Glasgow and Salisbury have ushered in the 2020s with small pioneering batches of zero-emission battery electric single-deckers that at least one of those cities hopes will be the norm in 10 years’ time.

Electrification of the UK’s bus fleets — especially outside London — may still seem to be painfully slow and the numbers of vehicles involved almost tokenistic, but even in places where single figures of zero-emission vehicles are entering service, the ambition to operate much greater numbers is palpable.

First Glasgow 48901 (LB69 JKK), one of two BYD/Alexander Dennis Enviro200EVs, passing the Firhill home of the Scottish Championship’s Particle Thistle Football Club on route M3. This also was the northernmost point of Glasgow’s last trolleybus service. Its Queens Cross terminus was in Northpark Street, which 48901 is about to pass, reached on a one-way loop along this short stretch of Firhill Road.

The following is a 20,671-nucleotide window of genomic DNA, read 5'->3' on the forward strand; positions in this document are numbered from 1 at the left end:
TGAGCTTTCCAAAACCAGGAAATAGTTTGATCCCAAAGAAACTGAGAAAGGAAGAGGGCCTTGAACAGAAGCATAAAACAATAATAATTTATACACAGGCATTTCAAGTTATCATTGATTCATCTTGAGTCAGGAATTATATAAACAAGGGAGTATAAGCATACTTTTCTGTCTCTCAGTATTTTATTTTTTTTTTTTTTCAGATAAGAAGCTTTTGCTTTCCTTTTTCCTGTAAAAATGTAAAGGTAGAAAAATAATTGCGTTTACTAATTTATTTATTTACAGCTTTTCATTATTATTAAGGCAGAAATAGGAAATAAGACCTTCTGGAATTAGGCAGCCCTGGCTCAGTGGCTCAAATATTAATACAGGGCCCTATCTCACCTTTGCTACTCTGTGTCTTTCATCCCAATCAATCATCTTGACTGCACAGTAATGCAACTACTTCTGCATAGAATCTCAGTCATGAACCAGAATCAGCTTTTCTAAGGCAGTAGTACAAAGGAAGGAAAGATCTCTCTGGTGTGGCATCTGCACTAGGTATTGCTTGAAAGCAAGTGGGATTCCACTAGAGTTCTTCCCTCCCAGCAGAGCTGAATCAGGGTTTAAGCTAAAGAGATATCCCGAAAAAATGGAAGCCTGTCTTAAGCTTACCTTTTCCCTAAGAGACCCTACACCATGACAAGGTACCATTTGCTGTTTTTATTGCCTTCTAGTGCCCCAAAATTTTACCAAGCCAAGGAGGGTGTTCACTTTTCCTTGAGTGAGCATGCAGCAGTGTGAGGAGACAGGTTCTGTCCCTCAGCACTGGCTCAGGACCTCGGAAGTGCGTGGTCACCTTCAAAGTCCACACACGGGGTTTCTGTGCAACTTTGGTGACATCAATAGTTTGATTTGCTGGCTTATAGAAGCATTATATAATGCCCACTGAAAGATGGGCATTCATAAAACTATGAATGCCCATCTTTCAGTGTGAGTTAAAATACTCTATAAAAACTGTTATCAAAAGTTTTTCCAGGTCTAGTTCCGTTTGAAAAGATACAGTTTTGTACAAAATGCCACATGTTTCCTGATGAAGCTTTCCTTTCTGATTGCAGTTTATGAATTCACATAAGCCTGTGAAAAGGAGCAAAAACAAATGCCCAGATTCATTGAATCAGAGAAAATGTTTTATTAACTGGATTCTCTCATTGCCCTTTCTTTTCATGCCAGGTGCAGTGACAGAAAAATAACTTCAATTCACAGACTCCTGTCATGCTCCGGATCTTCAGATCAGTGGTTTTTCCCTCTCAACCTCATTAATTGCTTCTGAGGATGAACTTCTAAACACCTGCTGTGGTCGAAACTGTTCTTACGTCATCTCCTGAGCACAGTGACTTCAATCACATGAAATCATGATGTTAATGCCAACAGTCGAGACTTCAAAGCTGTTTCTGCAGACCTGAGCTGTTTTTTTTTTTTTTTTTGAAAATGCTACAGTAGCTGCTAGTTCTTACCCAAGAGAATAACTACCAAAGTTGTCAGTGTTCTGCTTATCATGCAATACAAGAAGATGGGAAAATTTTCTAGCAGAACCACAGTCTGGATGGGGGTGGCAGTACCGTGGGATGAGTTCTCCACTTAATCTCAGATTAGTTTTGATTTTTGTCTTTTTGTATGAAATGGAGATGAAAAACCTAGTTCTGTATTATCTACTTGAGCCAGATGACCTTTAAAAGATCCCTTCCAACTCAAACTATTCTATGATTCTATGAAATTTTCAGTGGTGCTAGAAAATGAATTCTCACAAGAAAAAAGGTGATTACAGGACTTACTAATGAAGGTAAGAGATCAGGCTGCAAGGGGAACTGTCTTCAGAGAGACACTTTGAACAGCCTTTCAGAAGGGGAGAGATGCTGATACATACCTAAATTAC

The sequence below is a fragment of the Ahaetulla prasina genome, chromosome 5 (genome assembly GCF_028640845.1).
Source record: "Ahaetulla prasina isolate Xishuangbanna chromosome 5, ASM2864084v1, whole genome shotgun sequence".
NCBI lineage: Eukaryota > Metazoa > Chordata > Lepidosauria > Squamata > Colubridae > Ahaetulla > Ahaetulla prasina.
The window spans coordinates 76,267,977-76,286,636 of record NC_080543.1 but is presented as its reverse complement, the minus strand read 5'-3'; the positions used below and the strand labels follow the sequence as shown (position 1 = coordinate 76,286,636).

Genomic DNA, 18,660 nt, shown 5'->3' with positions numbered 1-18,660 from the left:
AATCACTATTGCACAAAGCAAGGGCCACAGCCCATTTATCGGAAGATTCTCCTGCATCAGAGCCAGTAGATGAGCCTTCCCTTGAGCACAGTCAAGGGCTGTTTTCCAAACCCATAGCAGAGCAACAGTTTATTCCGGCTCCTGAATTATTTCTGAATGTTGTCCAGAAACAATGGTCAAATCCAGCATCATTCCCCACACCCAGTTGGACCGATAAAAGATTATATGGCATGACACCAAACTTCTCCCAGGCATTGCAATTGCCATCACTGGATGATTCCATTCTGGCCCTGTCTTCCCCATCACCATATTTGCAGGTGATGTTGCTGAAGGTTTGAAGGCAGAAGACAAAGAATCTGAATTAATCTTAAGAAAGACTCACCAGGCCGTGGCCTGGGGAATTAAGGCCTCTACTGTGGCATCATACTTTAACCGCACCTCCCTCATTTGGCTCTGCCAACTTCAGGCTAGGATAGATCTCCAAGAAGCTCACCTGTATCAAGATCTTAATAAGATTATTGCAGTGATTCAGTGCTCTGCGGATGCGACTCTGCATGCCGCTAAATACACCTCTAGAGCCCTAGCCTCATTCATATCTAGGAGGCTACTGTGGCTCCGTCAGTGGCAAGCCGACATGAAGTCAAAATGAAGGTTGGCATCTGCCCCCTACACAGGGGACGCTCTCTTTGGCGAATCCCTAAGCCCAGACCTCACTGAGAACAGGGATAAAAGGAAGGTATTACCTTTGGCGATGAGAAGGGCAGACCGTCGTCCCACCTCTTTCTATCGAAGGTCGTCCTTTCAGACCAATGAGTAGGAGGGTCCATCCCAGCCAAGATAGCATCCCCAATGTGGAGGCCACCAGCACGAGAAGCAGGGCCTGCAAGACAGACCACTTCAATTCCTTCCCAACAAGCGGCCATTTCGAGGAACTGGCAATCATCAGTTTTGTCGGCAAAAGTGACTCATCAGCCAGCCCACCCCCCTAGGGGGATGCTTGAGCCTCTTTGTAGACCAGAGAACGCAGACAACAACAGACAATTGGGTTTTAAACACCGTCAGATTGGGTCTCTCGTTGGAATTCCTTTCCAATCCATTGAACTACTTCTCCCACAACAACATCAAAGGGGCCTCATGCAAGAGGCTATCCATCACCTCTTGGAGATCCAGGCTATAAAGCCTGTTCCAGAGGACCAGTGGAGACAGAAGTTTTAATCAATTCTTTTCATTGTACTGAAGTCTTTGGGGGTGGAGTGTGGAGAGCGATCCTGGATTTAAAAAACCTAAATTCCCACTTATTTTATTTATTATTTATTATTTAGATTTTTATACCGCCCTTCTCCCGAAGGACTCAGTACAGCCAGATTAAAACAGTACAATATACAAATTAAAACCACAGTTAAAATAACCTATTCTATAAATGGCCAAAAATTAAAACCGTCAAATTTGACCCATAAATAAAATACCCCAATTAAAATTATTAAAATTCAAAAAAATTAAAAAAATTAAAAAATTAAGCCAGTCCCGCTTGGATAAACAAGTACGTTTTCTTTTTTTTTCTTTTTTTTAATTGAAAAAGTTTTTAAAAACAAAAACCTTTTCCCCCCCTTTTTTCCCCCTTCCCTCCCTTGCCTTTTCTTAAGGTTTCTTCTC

The first two such projects in 2020 — in Glasgow and Salisbury — are cases in point. First Bus put two 10.8m BYD/Alexander Dennis Enviro200EV single-deckers into service in January on a meandering hourly service through some northern districts of Glasgow, a city whose politicians are talking of a move to 100% zero-emission vehicles within the next 10 years.

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